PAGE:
There are gaps in care even at urgent cares where there is a pediatrician or midlevel provider with extensive pediatric training (there is more than one option in this area).  They do not know your child's full medical background and do not update your child's health record in the medical home.  Following in one office allows us to see the chronicity or recurrence risk of an issue.  If your child goes multiple places for every sore throat, the PCP only sees him for well visits and no one recognizes that a tonsillectomy might be beneficial.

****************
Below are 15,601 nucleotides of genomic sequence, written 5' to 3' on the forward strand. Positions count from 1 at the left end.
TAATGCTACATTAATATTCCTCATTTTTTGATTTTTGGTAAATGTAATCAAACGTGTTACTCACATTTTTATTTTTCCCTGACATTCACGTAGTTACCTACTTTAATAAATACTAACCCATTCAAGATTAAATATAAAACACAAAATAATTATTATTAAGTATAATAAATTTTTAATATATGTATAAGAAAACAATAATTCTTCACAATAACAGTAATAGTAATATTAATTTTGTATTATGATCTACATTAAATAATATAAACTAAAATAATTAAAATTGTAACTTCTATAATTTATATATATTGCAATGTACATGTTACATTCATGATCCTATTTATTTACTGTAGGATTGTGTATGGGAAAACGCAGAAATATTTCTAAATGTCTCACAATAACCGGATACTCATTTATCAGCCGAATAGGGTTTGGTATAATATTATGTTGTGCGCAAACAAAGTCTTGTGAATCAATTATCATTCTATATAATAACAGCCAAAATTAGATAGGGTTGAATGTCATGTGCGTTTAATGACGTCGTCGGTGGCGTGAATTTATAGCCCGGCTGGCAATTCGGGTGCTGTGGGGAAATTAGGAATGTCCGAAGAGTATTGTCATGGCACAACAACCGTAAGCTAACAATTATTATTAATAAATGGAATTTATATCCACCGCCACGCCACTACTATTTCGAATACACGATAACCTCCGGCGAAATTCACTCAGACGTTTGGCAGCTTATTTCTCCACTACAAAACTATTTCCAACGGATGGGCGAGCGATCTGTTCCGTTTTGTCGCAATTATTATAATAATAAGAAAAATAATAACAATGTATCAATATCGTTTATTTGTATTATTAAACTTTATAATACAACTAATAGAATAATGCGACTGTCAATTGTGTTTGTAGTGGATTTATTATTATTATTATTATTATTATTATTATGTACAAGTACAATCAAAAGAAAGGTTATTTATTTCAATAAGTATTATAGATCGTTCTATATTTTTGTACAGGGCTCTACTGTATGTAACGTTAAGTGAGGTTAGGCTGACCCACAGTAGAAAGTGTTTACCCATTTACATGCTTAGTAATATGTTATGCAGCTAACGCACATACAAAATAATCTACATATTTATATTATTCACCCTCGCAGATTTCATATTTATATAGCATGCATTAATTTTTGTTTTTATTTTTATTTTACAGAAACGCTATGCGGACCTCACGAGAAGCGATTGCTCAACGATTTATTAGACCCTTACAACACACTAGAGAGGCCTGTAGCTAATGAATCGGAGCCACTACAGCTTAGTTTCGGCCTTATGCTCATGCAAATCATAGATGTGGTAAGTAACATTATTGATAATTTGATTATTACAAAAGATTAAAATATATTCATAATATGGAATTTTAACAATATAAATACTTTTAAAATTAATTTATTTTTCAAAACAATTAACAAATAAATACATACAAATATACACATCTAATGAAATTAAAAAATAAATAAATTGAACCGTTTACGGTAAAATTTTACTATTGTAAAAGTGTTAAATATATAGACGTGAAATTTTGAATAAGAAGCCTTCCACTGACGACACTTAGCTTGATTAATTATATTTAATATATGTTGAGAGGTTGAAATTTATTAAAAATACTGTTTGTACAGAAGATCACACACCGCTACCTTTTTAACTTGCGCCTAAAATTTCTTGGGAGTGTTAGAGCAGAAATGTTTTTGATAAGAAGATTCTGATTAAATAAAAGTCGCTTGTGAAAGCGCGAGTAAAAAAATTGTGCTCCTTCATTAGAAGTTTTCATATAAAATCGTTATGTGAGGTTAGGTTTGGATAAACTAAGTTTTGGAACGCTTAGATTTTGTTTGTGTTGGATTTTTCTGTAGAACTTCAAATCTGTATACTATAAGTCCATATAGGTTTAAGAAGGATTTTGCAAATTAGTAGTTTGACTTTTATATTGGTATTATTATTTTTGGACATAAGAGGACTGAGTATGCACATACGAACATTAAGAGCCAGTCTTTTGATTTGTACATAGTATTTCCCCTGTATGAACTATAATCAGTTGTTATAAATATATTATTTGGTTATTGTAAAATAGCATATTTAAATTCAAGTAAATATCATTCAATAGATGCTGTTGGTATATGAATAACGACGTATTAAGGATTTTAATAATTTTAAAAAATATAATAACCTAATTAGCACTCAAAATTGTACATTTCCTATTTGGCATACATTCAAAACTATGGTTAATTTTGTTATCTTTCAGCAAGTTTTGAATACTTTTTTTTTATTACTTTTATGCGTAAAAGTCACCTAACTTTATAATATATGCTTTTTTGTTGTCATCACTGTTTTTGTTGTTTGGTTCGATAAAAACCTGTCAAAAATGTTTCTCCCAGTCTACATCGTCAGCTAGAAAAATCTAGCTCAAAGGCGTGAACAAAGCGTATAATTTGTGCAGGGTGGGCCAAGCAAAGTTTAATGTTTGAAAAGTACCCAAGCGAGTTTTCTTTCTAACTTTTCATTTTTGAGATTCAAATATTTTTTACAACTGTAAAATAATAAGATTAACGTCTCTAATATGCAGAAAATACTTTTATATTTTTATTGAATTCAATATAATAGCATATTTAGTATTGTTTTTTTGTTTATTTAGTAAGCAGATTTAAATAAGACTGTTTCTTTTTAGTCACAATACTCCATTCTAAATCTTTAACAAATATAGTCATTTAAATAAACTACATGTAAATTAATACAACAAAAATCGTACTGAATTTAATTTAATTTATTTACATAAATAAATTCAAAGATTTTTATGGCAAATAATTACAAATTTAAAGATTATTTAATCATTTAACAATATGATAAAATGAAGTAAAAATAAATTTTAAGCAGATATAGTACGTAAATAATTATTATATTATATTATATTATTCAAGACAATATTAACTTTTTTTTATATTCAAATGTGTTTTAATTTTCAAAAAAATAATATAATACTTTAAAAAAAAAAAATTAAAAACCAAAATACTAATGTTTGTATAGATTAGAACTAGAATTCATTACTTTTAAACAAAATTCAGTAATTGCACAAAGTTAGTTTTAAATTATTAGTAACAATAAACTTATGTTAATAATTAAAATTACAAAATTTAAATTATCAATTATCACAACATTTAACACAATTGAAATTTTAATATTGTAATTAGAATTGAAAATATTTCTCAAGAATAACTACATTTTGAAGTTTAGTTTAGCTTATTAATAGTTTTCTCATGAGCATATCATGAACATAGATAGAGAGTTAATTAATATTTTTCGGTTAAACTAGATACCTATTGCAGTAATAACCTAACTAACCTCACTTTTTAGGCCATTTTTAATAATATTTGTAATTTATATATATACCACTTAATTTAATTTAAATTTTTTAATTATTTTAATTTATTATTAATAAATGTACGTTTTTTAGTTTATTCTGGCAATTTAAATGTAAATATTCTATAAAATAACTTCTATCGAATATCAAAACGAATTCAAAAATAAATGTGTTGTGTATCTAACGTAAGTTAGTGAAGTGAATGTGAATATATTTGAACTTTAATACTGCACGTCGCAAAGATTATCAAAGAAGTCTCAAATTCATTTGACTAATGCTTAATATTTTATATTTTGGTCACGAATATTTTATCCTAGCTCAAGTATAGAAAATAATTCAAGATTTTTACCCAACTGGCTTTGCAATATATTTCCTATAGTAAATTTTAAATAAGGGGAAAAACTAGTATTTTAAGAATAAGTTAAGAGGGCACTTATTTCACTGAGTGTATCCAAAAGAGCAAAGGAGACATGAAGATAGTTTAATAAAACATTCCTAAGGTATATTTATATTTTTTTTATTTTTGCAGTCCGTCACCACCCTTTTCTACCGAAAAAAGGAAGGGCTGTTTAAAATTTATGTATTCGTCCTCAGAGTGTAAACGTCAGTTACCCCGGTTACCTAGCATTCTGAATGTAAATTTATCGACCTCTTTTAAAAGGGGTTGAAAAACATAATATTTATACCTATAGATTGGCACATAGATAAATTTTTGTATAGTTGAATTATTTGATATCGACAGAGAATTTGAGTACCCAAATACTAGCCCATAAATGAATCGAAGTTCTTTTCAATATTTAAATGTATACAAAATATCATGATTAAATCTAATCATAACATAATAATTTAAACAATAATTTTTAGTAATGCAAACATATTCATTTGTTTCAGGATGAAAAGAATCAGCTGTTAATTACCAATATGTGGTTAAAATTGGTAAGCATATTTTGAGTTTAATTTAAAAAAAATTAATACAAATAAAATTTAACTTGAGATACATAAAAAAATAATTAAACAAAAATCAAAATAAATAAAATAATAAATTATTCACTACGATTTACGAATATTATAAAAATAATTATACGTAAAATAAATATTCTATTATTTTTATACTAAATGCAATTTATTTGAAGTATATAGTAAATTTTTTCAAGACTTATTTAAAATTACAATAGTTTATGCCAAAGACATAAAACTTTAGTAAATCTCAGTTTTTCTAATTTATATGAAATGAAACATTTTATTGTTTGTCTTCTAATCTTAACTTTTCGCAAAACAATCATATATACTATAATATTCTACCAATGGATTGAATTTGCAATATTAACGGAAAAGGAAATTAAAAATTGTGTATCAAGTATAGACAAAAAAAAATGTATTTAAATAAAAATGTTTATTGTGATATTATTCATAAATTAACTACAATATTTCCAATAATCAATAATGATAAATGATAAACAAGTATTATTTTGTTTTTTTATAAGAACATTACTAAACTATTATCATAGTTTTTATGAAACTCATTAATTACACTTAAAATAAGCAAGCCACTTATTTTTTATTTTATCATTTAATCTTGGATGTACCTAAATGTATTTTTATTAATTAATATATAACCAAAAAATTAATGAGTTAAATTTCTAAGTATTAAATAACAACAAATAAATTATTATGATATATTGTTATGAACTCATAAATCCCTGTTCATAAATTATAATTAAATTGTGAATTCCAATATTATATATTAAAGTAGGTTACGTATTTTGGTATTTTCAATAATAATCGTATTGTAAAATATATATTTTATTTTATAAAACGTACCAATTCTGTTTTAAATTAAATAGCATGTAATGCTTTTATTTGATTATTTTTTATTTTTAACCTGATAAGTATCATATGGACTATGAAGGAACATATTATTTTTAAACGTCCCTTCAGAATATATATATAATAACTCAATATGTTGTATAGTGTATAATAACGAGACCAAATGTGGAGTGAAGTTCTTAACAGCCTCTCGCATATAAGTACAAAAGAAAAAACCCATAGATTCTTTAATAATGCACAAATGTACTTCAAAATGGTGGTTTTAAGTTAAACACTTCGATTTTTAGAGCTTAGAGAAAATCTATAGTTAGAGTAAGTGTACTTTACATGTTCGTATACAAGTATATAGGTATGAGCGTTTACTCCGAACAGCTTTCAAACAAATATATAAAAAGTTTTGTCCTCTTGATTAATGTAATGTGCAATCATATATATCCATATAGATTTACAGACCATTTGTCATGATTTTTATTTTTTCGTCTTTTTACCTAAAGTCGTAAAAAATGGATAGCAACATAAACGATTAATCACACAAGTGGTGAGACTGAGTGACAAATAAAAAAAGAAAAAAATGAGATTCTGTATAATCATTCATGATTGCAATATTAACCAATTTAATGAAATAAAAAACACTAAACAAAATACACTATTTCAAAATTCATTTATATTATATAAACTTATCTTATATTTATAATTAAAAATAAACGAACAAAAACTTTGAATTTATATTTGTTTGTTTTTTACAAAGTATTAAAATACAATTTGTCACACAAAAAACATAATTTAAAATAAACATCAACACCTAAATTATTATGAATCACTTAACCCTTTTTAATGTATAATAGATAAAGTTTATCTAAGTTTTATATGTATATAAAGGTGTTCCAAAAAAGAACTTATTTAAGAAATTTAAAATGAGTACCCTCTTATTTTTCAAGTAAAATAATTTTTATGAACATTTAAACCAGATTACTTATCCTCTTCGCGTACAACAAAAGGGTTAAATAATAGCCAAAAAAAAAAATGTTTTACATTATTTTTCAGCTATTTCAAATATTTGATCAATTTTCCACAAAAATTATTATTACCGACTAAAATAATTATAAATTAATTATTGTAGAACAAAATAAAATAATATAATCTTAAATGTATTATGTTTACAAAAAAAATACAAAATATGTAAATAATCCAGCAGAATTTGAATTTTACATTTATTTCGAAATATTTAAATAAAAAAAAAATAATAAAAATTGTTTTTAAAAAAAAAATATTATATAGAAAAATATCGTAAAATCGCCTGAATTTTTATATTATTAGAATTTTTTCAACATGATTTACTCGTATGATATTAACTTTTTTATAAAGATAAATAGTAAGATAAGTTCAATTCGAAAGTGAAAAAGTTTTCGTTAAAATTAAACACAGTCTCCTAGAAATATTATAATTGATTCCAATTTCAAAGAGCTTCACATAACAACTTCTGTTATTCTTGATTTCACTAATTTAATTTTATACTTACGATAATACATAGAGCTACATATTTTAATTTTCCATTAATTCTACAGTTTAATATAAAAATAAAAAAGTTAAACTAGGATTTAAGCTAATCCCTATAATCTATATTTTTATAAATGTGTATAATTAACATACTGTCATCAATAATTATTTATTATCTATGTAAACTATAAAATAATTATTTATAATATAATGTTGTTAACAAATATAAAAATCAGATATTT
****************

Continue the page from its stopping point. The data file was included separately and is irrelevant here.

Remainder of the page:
9.  Please don't use walk in clinics to have health forms filled out.  I know it is tempting to get a quick physical just to have the sports form or work physical signed, but this breaks the concept of a medical home.  Your regular doctor doesn't get to see you for a comprehensive visit, reviewing growth, development, safety, immunization status, and more. We lose the opportunity to share what has happened in the past year and continue our relationship.   If the medical home does all the well visits and vaccines, we have up to date records and can update as needed.  Some kids have missed school because vaccines were missed and they can't return until they get them.  Others have gotten extra doses of vaccines because a record of a shot was missing and parents can't remember where they got the vaccine.  We request a well visit yearly (after age 2) within the medical home.  If in need of a well visit, please call the office to schedule!